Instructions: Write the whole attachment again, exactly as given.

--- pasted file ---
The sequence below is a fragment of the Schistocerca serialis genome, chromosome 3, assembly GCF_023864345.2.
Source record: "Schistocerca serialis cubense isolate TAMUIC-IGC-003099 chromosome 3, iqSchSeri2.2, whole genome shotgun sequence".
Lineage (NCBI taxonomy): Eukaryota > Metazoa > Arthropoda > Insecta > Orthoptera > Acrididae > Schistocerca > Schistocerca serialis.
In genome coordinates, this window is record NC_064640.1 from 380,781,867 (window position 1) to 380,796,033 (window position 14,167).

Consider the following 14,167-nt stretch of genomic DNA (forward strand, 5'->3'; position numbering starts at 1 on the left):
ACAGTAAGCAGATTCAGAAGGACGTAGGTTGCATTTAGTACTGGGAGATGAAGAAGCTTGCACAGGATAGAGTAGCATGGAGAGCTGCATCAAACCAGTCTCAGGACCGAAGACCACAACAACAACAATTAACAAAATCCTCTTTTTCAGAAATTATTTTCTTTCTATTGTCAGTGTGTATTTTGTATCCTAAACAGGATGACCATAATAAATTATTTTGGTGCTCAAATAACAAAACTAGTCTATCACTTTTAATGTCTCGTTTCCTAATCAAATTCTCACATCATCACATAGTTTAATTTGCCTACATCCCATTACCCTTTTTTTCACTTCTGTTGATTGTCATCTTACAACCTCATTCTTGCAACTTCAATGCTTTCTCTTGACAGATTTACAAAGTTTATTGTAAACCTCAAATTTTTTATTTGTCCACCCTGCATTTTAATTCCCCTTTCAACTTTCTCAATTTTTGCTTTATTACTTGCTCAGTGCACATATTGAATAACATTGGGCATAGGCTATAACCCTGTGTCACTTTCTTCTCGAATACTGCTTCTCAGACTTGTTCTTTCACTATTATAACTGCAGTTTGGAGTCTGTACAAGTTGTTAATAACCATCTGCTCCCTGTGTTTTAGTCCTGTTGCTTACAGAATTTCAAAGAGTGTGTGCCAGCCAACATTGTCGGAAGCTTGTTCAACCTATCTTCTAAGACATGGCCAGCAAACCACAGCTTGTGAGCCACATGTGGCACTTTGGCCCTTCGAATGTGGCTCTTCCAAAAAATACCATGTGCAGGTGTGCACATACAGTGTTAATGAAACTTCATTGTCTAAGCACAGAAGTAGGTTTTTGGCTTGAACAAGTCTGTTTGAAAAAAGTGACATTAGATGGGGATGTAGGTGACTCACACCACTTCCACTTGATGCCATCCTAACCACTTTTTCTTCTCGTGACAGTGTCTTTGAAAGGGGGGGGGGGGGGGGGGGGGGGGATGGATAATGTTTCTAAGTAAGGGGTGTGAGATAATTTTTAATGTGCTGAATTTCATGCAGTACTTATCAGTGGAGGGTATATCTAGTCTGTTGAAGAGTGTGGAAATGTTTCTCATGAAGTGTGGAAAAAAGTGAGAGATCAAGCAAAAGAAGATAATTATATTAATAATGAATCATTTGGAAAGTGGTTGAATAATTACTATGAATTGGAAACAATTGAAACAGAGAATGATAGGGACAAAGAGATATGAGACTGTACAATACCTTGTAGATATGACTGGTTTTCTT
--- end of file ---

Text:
The sequence below is a fragment of the Schistocerca serialis genome, chromosome 3, assembly GCF_023864345.2.
Source record: "Schistocerca serialis cubense isolate TAMUIC-IGC-003099 chromosome 3, iqSchSeri2.2, whole genome shotgun sequence".
Lineage (NCBI taxonomy): Eukaryota > Metazoa > Arthropoda > Insecta > Orthoptera > Acrididae > Schistocerca > Schistocerca serialis.
In genome coordinates, this window is record NC_064640.1 from 380,781,867 (window position 1) to 380,796,033 (window position 14,167).

Consider the following 14,167-nt stretch of genomic DNA (forward strand, 5'->3'; position numbering starts at 1 on the left):
ACAGTAAGCAGATTCAGAAGGACGTAGGTTGCATTTAGTACTGGGAGATGAAGAAGCTTGCACAGGATAGAGTAGCATGGAGAGCTGCATCAAACCAGTCTCAGGACCGAAGACCACAACAACAACAATTAACAAAATCCTCTTTTTCAGAAATTATTTTCTTTCTATTGTCAGTGTGTATTTTGTATCCTAAACAGGATGACCATAATAAATTATTTTGGTGCTCAAATAACAAAACTAGTCTATCACTTTTAATGTCTCGTTTCCTAATCAAATTCTCACATCATCACATAGTTTAATTTGCCTACATCCCATTACCCTTTTTTTCACTTCTGTTGATTGTCATCTTACAACCTCATTCTTGCAACTTCAATGCTTTCTCTTGACAGATTTACAAAGTTTATTGTAAACCTCAAATTTTTTATTTGTCCACCCTGCATTTTAATTCCCCTTTCAACTTTCTCAATTTTTGCTTTATTACTTGCTCAGTGCACATATTGAATAACATTGGGCATAGGCTATAACCCTGTGTCACTTTCTTCTCGAATACTGCTTCTCAGACTTGTTCTTTCACTATTATAACTGCAGTTTGGAGTCTGTACAAGTTGTTAATAACCATCTGCTCCCTGTGTTTTAGTCCTGTTGCTTACAGAATTTCAAAGAGTGTGTGCCAGCCAACATTGTCGGAAGCTTGTTCAACCTATCTTCTAAGACATGGCCAGCAAACCACAGCTTGTGAGCCACATGTGGCACTTTGGCCCTTCGAATGTGGCTCTTCCAAAAAATACCATGTGCAGGTGTGCACATACAGTGTTAATGAAACTTCATTGTCTAAGCACAGAAGTAGGTTTTTGGCTTGAACAAGTCTGTTTGAAAAAAGTGACATTAGATGGGGATGTAGGTGACTCACACCACTTCCACTTGATGCCATCCTAACCACTTTTTCTTCTCGTGACAGTGTCTTTGAAAGGGGGGGGGGGGGGGGGGGGGGGGATGGATAATGTTTCTAAGTAAGGGGTGTGAGATAATTTTTAATGTGCTGAATTTCATGCAGTACTTATCAGTGGAGGGTATATCTAGTCTGTTGAAGAGTGTGGAAATGTTTCTCATGAAGTGTGGAAAAAAGTGAGAGATCAAGCAAAAGAAGATAATTATATTAATAATGAATCATTTGGAAAGTGGTTGAATAATTACTATGAATTGGAAACAATTGAAACAGAGAATGATAGGGACAAAGAGATATGAGACTGTACAATACCTTGTAGATATGACTGGTTTTCTT